Monday, March 29, 2004

Outsourcing Hysteria in Perspective

This CNET piece being carried in the NYT, asking if India is pricing itself out of the offshoring market puts the lie to any notion of a there being such a surfeit of talent in India that IT wage levels are doomed to sink to Third World subsistence levels. If these gloomy scenarios were on the mark, how would it be possible for Indian IT workers to be enjoying double-digit salary increases?

The U.S. technology industry's demand for offshore services is apparently beginning to drive up pay rates in India, raising questions about the long-term benefits of outsourcing work to that country.

Information technology workers in India reported double-digit salary growth in 2003, according to recent research, while pay for similar work within U.S. borders has been relatively stagnant if not declining. Although India's salaries generally remain significantly lower than U.S. averages, the narrowing wage gap and other unforeseen factors are leading at least some American companies to reassess the cost savings to be had by sending work offshore.

"Expectations about the benefits of outsourcing are becoming more realistic," according to a report by DiamonCluster International, a Chicago-based consulting firm, which recently released a survey of more than 180 companies involved in offshore outsourcing. "Most buyers in the previous study expected gains in efficiency in the range of 50 percent. Today, those expectations have declined to 10 to 20 percent."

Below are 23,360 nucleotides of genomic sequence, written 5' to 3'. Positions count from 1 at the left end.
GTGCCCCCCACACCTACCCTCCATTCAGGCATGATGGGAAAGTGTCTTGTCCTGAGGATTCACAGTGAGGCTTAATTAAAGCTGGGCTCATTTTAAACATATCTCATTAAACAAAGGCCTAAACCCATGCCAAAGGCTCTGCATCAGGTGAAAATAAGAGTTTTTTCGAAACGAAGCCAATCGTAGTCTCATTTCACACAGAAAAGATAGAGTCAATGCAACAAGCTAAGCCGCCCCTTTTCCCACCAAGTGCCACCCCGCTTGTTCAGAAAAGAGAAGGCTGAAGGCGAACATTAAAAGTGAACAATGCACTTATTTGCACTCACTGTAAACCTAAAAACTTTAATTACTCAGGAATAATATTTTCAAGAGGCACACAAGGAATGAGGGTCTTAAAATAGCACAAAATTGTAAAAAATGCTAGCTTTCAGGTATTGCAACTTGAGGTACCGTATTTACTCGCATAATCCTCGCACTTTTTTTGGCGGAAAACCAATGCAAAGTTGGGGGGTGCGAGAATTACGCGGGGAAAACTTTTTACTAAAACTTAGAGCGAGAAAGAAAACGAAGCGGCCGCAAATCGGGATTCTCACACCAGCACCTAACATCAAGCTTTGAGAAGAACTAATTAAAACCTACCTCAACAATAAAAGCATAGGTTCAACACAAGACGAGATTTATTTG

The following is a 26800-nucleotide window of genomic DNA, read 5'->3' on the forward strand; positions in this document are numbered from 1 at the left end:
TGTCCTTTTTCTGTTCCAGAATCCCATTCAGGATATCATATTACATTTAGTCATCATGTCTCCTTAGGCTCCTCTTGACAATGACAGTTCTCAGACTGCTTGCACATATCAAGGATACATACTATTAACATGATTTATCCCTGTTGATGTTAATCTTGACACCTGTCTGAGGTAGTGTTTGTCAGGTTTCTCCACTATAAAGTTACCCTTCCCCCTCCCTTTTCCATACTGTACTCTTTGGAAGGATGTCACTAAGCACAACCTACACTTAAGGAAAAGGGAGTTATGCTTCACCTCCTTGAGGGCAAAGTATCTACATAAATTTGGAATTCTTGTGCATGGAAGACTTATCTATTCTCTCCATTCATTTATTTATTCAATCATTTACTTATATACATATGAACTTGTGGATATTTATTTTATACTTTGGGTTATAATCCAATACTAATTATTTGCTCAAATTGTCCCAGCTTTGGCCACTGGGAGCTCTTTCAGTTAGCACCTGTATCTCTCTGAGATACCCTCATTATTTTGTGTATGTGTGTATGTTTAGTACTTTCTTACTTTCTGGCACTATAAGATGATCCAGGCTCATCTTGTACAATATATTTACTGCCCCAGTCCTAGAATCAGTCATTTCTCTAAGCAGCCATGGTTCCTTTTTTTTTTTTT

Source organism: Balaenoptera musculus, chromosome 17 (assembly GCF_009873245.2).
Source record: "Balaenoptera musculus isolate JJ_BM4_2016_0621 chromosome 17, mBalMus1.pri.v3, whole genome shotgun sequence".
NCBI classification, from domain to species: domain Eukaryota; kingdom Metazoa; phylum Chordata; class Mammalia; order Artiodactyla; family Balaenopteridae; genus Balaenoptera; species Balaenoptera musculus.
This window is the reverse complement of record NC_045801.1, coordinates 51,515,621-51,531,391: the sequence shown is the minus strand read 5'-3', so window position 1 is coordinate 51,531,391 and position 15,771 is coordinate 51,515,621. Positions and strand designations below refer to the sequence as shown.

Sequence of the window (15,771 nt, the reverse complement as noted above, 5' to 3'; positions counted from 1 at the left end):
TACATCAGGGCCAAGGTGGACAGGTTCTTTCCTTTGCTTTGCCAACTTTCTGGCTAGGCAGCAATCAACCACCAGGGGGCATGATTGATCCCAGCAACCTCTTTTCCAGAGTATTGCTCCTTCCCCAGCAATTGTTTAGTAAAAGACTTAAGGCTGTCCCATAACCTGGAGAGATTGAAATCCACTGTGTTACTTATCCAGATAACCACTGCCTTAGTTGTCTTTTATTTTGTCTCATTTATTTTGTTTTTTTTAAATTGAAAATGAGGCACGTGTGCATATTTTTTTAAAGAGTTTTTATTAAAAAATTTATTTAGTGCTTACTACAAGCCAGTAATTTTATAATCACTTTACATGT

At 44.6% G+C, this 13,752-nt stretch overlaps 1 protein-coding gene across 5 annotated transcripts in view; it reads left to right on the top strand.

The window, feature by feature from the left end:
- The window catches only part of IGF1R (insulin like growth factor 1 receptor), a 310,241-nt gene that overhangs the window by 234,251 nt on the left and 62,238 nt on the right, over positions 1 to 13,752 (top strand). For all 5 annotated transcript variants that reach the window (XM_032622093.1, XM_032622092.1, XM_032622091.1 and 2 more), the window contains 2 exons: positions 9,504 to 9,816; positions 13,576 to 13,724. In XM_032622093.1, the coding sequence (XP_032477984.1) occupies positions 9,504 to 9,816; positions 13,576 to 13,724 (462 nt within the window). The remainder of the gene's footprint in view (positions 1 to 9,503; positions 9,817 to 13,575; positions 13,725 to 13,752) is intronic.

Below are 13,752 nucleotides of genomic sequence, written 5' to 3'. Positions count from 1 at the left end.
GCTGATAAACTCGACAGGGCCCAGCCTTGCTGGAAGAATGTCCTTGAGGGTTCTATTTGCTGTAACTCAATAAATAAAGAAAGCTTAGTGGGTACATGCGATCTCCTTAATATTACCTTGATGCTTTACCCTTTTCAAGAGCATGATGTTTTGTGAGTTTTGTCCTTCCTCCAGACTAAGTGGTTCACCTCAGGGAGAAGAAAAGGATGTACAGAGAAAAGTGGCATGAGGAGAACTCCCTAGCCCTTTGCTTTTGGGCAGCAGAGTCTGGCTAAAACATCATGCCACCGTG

India's wage inflation, which approached an estimated 14 percent last year, is a natural byproduct of a classic supply-and-demand scenario. Although projections for outsourcing remain highly speculative, Forrester Research has estimated that 3.3 million American jobs will be moved to other countries by 2015. But as far back as a year ago, India technology trade association Nasscom (National Association of Software and Services Companies) was already concerned that India would fall short of demand for workers by as many as 235,000 professionals.


India reported gains of 12.8 percent and 13.7 percent last year for positions in categories labeled "IT solution provider" and "software development," according to an annual Asia-Pacific survey of more than 500 companies by Hewitt Associates, an international business consultancy. The numbers, which reverse a six-year decline in pay raises in India, are far more than any increases reported among other nations surveyed.

By region, India's highest increases were reported in Chennai, at an average of 13.5 percent, followed by Bangalore, with 12.5 percent, and Kolkata, with 11.5 percent. For 2004, the study predicts that average wages will rise again, as much as 13.4 percent.

There you go - I, Brad DeLong, Daniel Drezner, and everyone else who's insisted that outsourcing is greatly overrated as a "destroyer" of American jobs, are being proven correct. It's just plain stupid to look at per capita GDP in India, compare it with America's, and then draw the conclusion that there are 1 billion Indians with MCSEs willing to work for $450 a year. Hysteria over outsourcing is being driven by little more than a sense of entitlement brought on by the technology bubble, coupled with racist fears of innumerable brown-skinned hordes just waiting to take our jobs and wimmin.